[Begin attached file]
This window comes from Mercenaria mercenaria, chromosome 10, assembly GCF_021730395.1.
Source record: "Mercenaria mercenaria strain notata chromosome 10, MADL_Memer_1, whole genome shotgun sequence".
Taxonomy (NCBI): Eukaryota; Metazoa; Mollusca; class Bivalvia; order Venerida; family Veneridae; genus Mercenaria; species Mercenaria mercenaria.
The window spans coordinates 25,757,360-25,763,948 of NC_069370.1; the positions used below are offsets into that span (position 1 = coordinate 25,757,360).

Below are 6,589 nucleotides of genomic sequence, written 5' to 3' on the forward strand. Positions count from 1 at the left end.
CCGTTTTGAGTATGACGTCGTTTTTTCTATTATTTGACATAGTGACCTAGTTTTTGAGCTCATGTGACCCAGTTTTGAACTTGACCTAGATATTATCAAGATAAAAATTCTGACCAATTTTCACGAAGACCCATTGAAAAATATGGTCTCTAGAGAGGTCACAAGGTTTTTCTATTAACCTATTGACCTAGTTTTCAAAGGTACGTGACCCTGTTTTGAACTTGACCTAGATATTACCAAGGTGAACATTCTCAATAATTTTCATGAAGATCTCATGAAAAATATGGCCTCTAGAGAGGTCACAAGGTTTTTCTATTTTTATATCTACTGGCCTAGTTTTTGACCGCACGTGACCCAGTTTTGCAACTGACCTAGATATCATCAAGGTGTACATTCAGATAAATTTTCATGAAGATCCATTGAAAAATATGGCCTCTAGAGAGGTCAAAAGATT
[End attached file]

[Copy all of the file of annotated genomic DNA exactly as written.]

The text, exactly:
This window comes from Mercenaria mercenaria, chromosome 10, assembly GCF_021730395.1.
Source record: "Mercenaria mercenaria strain notata chromosome 10, MADL_Memer_1, whole genome shotgun sequence".
Taxonomy (NCBI): Eukaryota; Metazoa; Mollusca; class Bivalvia; order Venerida; family Veneridae; genus Mercenaria; species Mercenaria mercenaria.
The window spans coordinates 25,757,360-25,763,948 of NC_069370.1; the positions used below are offsets into that span (position 1 = coordinate 25,757,360).

Below are 6,589 nucleotides of genomic sequence, written 5' to 3' on the forward strand. Positions count from 1 at the left end.
CCGTTTTGAGTATGACGTCGTTTTTTCTATTATTTGACATAGTGACCTAGTTTTTGAGCTCATGTGACCCAGTTTTGAACTTGACCTAGATATTATCAAGATAAAAATTCTGACCAATTTTCACGAAGACCCATTGAAAAATATGGTCTCTAGAGAGGTCACAAGGTTTTTCTATTAACCTATTGACCTAGTTTTCAAAGGTACGTGACCCTGTTTTGAACTTGACCTAGATATTACCAAGGTGAACATTCTCAATAATTTTCATGAAGATCTCATGAAAAATATGGCCTCTAGAGAGGTCACAAGGTTTTTCTATTTTTATATCTACTGGCCTAGTTTTTGACCGCACGTGACCCAGTTTTGCAACTGACCTAGATATCATCAAGGTGTACATTCAGATAAATTTTCATGAAGATCCATTGAAAAATATGGCCTCTAGAGAGGTCAAAAGATT